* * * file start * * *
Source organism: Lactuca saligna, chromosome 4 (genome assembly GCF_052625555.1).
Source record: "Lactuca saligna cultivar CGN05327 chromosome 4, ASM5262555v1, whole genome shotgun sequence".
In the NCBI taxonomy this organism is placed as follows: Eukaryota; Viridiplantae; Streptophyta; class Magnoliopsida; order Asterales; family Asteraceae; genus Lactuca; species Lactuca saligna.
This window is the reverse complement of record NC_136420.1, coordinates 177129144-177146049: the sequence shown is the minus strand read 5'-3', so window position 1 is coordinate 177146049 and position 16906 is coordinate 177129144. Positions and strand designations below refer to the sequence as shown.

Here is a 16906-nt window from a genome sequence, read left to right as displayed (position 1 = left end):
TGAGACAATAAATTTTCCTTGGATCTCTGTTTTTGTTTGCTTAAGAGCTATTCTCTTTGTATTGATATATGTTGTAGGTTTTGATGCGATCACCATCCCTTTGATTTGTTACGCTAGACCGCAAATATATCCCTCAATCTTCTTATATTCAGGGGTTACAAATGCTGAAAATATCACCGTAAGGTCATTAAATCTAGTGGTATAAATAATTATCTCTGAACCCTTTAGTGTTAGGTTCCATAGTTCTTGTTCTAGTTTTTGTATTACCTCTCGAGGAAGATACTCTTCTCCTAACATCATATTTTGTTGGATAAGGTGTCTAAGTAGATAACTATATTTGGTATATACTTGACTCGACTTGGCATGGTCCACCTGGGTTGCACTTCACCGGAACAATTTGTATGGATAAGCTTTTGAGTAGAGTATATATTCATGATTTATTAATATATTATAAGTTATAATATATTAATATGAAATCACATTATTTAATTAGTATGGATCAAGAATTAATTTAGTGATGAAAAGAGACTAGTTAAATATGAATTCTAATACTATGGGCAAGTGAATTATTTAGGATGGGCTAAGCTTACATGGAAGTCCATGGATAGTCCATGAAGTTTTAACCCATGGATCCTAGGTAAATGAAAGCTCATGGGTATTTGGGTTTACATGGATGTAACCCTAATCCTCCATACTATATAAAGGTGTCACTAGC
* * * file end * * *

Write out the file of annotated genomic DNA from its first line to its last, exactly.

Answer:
Source organism: Lactuca saligna, chromosome 4 (genome assembly GCF_052625555.1).
Source record: "Lactuca saligna cultivar CGN05327 chromosome 4, ASM5262555v1, whole genome shotgun sequence".
In the NCBI taxonomy this organism is placed as follows: Eukaryota; Viridiplantae; Streptophyta; class Magnoliopsida; order Asterales; family Asteraceae; genus Lactuca; species Lactuca saligna.
This window is the reverse complement of record NC_136420.1, coordinates 177129144-177146049: the sequence shown is the minus strand read 5'-3', so window position 1 is coordinate 177146049 and position 16906 is coordinate 177129144. Positions and strand designations below refer to the sequence as shown.

Here is a 16906-nt window from a genome sequence, read left to right as displayed (position 1 = left end):
TGAGACAATAAATTTTCCTTGGATCTCTGTTTTTGTTTGCTTAAGAGCTATTCTCTTTGTATTGATATATGTTGTAGGTTTTGATGCGATCACCATCCCTTTGATTTGTTACGCTAGACCGCAAATATATCCCTCAATCTTCTTATATTCAGGGGTTACAAATGCTGAAAATATCACCGTAAGGTCATTAAATCTAGTGGTATAAATAATTATCTCTGAACCCTTTAGTGTTAGGTTCCATAGTTCTTGTTCTAGTTTTTGTATTACCTCTCGAGGAAGATACTCTTCTCCTAACATCATATTTTGTTGGATAAGGTGTCTAAGTAGATAACTATATTTGGTATATACTTGACTCGACTTGGCATGGTCCACCTGGGTTGCACTTCACCGGAACAATTTGTATGGATAAGCTTTTGAGTAGAGTATATATTCATGATTTATTAATATATTATAAGTTATAATATATTAATATGAAATCACATTATTTAATTAGTATGGATCAAGAATTAATTTAGTGATGAAAAGAGACTAGTTAAATATGAATTCTAATACTATGGGCAAGTGAATTATTTAGGATGGGCTAAGCTTACATGGAAGTCCATGGATAGTCCATGAAGTTTTAACCCATGGATCCTAGGTAAATGAAAGCTCATGGGTATTTGGGTTTACATGGATGTAACCCTAATCCTCCATACTATATAAAGGTGTCACTAGC